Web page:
Using Satellite Imagery and Deep Learning to Evaluate the Impact of Anti-Poverty Programs
The rigorous evaluation of anti-poverty programs is key to the fight against global poverty. Traditional approaches rely heavily on repeated in-person field surveys to measure program effects. However, this is costly, time-consuming, and often logistically challenging. Here we provide the first evidence that we can conduct such program evaluations based solely on high-resolution satellite imagery and deep learning methods. Our application estimates changes in household welfare in a recent anti-poverty program in rural Kenya. Leveraging a large literature documenting a reliable relationship between housing quality and household wealth, we infer changes in household wealth based on satellite-derived changes in housing quality and obtain consistent results with the traditional field-survey based approach. Our approach generates inexpensive and timely insights on program effectiveness in international development programs.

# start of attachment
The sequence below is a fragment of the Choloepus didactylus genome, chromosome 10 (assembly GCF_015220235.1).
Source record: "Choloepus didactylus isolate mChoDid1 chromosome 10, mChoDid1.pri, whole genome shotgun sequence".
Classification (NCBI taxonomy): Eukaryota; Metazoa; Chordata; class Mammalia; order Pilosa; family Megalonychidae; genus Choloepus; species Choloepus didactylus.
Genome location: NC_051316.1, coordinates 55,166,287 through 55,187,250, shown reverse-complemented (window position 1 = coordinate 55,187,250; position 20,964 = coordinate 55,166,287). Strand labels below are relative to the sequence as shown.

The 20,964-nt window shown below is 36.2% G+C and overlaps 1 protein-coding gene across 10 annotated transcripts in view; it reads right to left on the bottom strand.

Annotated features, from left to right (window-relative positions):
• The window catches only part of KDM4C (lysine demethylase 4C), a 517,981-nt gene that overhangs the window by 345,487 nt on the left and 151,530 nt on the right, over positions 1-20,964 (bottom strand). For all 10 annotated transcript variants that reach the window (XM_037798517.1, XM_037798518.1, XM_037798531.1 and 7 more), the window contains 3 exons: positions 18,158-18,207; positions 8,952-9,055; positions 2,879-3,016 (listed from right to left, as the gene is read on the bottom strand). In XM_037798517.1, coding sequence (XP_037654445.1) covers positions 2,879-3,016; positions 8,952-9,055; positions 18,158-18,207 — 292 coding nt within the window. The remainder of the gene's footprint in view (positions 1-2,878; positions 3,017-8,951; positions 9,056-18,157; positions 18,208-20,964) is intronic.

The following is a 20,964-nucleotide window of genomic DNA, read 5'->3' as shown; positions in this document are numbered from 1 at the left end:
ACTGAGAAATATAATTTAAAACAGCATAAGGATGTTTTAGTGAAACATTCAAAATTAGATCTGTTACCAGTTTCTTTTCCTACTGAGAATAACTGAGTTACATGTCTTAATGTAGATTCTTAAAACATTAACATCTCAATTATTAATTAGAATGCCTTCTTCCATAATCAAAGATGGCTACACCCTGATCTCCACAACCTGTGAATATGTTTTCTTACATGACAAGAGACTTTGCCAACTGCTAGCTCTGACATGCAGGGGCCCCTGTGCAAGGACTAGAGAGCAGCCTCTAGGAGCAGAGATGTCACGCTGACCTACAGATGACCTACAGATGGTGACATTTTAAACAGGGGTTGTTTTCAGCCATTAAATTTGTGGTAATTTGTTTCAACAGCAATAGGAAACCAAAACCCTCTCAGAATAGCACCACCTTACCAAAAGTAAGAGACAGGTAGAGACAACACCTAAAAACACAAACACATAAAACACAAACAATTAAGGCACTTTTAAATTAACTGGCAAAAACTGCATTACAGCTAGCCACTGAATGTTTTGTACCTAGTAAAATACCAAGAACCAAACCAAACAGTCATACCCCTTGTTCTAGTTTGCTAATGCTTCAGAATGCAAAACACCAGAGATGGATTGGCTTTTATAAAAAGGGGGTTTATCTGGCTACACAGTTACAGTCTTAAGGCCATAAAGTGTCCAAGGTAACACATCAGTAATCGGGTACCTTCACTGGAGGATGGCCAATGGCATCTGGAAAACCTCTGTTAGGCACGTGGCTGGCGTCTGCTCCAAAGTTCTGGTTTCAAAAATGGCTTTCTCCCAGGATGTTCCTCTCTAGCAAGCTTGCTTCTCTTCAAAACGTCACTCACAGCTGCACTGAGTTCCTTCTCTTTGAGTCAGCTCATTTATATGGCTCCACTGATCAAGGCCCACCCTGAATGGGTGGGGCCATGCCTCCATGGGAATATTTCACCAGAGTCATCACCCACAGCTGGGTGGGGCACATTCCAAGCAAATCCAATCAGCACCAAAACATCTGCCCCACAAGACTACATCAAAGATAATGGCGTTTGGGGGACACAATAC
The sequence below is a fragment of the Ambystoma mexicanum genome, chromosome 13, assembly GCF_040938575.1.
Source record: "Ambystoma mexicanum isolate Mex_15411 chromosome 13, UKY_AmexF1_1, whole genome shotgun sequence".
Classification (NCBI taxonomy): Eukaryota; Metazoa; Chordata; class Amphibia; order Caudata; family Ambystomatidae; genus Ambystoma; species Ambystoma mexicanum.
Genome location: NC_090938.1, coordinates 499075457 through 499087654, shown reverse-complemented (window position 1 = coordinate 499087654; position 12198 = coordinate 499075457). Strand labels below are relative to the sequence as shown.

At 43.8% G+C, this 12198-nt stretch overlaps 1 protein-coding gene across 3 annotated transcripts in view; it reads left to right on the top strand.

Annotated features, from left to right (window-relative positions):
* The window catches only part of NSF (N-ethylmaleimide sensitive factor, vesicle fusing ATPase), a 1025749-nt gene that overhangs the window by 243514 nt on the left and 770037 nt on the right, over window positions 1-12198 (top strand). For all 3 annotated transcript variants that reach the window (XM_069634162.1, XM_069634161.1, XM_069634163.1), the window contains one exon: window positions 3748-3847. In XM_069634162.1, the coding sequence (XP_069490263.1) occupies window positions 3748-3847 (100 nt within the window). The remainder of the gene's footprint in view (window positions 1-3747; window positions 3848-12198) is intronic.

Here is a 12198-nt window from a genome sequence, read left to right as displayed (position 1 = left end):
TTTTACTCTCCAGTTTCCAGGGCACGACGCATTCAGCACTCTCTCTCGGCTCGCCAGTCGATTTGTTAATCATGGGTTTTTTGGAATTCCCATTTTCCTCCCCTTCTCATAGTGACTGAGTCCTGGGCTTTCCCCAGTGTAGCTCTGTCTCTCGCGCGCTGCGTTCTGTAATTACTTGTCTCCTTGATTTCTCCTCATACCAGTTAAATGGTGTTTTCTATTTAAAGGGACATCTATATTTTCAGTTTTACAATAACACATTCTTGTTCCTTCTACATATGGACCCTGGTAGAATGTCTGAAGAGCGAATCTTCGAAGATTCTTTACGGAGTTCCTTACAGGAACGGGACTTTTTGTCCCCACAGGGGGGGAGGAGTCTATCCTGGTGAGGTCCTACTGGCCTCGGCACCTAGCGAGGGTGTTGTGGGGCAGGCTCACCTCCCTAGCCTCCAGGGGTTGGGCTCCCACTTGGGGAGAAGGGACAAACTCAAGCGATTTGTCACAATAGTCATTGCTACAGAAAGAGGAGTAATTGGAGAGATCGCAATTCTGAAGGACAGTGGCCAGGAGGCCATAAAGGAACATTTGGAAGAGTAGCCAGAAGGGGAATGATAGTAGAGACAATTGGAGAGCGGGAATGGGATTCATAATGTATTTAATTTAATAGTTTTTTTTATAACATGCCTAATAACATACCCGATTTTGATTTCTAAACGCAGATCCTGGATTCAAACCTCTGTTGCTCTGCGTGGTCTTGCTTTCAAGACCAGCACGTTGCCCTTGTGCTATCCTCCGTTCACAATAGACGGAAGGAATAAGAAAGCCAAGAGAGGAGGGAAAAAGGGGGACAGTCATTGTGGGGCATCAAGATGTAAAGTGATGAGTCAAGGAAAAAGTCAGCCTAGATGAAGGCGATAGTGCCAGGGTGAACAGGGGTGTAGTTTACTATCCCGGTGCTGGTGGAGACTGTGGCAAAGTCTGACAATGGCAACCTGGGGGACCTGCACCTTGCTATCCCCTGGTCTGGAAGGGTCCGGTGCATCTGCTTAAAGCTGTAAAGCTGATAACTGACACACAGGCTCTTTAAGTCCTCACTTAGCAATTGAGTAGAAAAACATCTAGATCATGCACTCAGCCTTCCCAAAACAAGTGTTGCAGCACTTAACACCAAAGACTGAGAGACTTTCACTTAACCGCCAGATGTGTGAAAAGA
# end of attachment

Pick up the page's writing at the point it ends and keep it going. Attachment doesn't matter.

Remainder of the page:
We thank Edward Miguel, Jeremy Magruder, Ben Faber, Marshall Burke, Joshua Blumenstock, Supreet Kaur, Ethan Ligon, Elisabeth Sadoulet, Alain De Janvry, Aprajit Mahajan, the participants in the AGU Fall Meeting 2019 (Session GC34C), the UC Berkeley Trade Lunch, Development Workshop, Development Lunch, Good Data Seminar, and the FAO Technical Network on Poverty Analysis for feedback. We thank Edward Miguel, Michael Walker, Dennis Egger, Johannes Haushofer, Paul Niehaus, and the rest of the GiveDirectly team, for generously sharing the dataset with us and responding to our inquiries. The views expressed herein are those of the authors and do not necessarily reflect the views of the National Bureau of Economic Research.